Our Mission is to Serve the People of Utah and Involve All Sectors—Public and Private—in a Conscious Effort to Promote Diversity, Equity and Human Rights.

About the Martin Luther King Jr. Human Rights Commission

Governor Norm Bangerter signed an executive order on July 1, 1991 establishing the Martin Luther King Jr. Human Rights (MLK) Commission. Governor Gary R. Herbert reissued the executive order on August 28, 2013 and the Utah State Legislature codified the commission into state statute during the 2019 session.

The commission promotes Dr. Martin Luther King, Jr. Day by:

  • Encouraging appropriate ceremonies and activities commemorating the federal and state holiday which occurs on the third Monday of January each year.
  • Providing advice and assistance to governments and private organizations on the observance of the holiday.
  • Coordinating efforts with individuals of diverse backgrounds and with private organizations on the observance of the holiday.
  • Partnering with public education to assist schools in promoting appropriate events to honor human rights and the holiday.

Join the Commission

The commission represents a cross-section of civic leaders from the private, public and nonprofit sectors. A vital part of the commission’s purpose and vision is to bring Dr. King’s message of nonviolent social action to all citizens of Utah. If you feel driven by this mission, apply and submit your resume at boards.governor.utah.gov.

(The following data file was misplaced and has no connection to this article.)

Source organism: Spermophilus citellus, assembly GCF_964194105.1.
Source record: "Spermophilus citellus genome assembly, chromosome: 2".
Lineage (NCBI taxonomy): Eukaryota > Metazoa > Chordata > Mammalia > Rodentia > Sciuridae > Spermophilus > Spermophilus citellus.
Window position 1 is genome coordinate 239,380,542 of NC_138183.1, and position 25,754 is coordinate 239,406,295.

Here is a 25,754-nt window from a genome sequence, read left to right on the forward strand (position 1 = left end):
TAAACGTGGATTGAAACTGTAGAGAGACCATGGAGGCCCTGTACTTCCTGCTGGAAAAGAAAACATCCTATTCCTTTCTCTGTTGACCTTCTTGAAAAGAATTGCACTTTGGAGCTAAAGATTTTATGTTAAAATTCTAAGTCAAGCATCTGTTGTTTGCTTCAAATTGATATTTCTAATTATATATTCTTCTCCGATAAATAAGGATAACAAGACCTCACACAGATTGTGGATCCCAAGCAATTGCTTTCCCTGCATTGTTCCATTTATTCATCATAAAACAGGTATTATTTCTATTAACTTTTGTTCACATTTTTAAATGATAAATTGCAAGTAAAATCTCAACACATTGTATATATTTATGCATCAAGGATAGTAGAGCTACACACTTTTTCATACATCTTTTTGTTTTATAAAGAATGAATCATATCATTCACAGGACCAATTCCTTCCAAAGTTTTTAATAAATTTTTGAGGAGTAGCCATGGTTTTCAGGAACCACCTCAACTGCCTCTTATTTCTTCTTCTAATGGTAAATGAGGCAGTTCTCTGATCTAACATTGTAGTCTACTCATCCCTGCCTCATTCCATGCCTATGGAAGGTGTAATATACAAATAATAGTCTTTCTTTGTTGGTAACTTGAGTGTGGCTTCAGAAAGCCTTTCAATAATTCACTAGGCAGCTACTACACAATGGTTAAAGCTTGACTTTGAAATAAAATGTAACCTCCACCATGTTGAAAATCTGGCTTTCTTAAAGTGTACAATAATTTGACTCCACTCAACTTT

Apply Today


Bridget Shears (Chair)

 "Being a commissioner is an opportunity to fulfill a calling to serve and have an impact on the lives of Utahns across the state. It is a way to lend a voice to the voiceless in our underserved communities and partner with many organizations in their line of work. Consider applying for the commission and leave your footprint by helping to improve equity, diversity and inclusion for all."

King Conversation Series

The commission is committed to providing King Conversation Series to communities in Utah, which reflect on Dr. King’s legacy of service and its meaning in today’s world. Past topics included Juneteenth, LGBT equality, and women and girls in education among others.

As a commission, the hope is these conversations provide an opportunity for people to come together for thoughtful discussion and dialogue, even if they don’t share each other’s values or experiences. The ultimate goal is that each conversation will celebrate and explore service and civil rights as a jumping-off point to explore the personal and social importance of public service and civic engagement.

Explore Events


Many Stories, One Utah: Utah Martin Luther King Jr. License Plate 

In honoring Dr. King’s legacy, the Utah Martin Luther King Jr. Human Rights Commission hosted an art contest for the official state decal of the Dr. Martin Luther King Jr. license plate. With an accompanying slogan of “Many Stories, One Utah,” the selected artwork promotes diversity, equity and human rights and was designed by Eleanor Smith, a former student at Timpview High School and upcoming freshman at Brigham Young University. 

Show your support and order the new Utah Martin Luther King Jr. License plate now available at Utah DMVs. All you need to get started is your current license plate number and the last four digits of your VIN (Vehicle Identification Number). Then, follow the simple steps below to get your special group plate mailed right to your door.

Get Your Plate Today


Who We Are

Bridget Shears, Chair

Aanjel Clayton, Vice Chair


Luna Banuri


Angela Choberka

Illens Dort

Emmie Gardner


Taylor Hartman

Michael J. Nixon

Bart Powaukee


Dr. Tamara Stevenson